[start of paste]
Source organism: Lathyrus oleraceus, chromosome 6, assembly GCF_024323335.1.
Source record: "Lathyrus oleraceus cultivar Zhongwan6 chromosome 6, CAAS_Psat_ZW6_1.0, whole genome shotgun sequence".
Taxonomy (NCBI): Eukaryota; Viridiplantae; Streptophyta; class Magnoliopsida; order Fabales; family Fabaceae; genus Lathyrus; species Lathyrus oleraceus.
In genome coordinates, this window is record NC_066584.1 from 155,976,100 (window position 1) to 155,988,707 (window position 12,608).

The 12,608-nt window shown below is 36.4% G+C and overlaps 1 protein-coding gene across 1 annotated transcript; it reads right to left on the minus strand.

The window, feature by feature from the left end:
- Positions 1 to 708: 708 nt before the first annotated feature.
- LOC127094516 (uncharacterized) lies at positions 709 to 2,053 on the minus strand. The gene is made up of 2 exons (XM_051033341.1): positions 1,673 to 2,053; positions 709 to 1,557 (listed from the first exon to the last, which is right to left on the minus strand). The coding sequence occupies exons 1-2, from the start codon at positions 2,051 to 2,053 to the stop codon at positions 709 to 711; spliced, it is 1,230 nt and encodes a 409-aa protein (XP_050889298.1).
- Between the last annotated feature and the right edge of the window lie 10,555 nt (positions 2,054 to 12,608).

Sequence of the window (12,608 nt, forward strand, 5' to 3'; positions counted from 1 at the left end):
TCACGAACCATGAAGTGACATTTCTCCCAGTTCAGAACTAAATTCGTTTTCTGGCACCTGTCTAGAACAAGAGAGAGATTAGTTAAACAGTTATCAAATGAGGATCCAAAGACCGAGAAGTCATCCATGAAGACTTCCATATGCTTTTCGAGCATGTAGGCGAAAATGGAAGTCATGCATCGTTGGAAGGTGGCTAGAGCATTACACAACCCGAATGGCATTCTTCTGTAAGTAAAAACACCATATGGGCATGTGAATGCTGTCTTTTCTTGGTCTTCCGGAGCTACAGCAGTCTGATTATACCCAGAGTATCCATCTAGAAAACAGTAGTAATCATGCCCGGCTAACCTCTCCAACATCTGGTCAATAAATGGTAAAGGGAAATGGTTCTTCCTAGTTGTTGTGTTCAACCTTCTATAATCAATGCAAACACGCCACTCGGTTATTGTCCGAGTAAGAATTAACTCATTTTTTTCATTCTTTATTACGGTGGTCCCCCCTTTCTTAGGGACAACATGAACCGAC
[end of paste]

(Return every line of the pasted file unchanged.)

Source organism: Lathyrus oleraceus, chromosome 6, assembly GCF_024323335.1.
Source record: "Lathyrus oleraceus cultivar Zhongwan6 chromosome 6, CAAS_Psat_ZW6_1.0, whole genome shotgun sequence".
Taxonomy (NCBI): Eukaryota; Viridiplantae; Streptophyta; class Magnoliopsida; order Fabales; family Fabaceae; genus Lathyrus; species Lathyrus oleraceus.
In genome coordinates, this window is record NC_066584.1 from 155,976,100 (window position 1) to 155,988,707 (window position 12,608).

The 12,608-nt window shown below is 36.4% G+C and overlaps 1 protein-coding gene across 1 annotated transcript; it reads right to left on the minus strand.

The window, feature by feature from the left end:
- Positions 1 to 708: 708 nt before the first annotated feature.
- LOC127094516 (uncharacterized) lies at positions 709 to 2,053 on the minus strand. The gene is made up of 2 exons (XM_051033341.1): positions 1,673 to 2,053; positions 709 to 1,557 (listed from the first exon to the last, which is right to left on the minus strand). The coding sequence occupies exons 1-2, from the start codon at positions 2,051 to 2,053 to the stop codon at positions 709 to 711; spliced, it is 1,230 nt and encodes a 409-aa protein (XP_050889298.1).
- Between the last annotated feature and the right edge of the window lie 10,555 nt (positions 2,054 to 12,608).

Sequence of the window (12,608 nt, forward strand, 5' to 3'; positions counted from 1 at the left end):
TCACGAACCATGAAGTGACATTTCTCCCAGTTCAGAACTAAATTCGTTTTCTGGCACCTGTCTAGAACAAGAGAGAGATTAGTTAAACAGTTATCAAATGAGGATCCAAAGACCGAGAAGTCATCCATGAAGACTTCCATATGCTTTTCGAGCATGTAGGCGAAAATGGAAGTCATGCATCGTTGGAAGGTGGCTAGAGCATTACACAACCCGAATGGCATTCTTCTGTAAGTAAAAACACCATATGGGCATGTGAATGCTGTCTTTTCTTGGTCTTCCGGAGCTACAGCAGTCTGATTATACCCAGAGTATCCATCTAGAAAACAGTAGTAATCATGCCCGGCTAACCTCTCCAACATCTGGTCAATAAATGGTAAAGGGAAATGGTTCTTCCTAGTTGTTGTGTTCAACCTTCTATAATCAATGCAAACACGCCACTCGGTTATTGTCCGAGTAAGAATTAACTCATTTTTTTCATTCTTTATTACGGTGGTCCCCCCTTTCTTAGGGACAACATGAACCGAC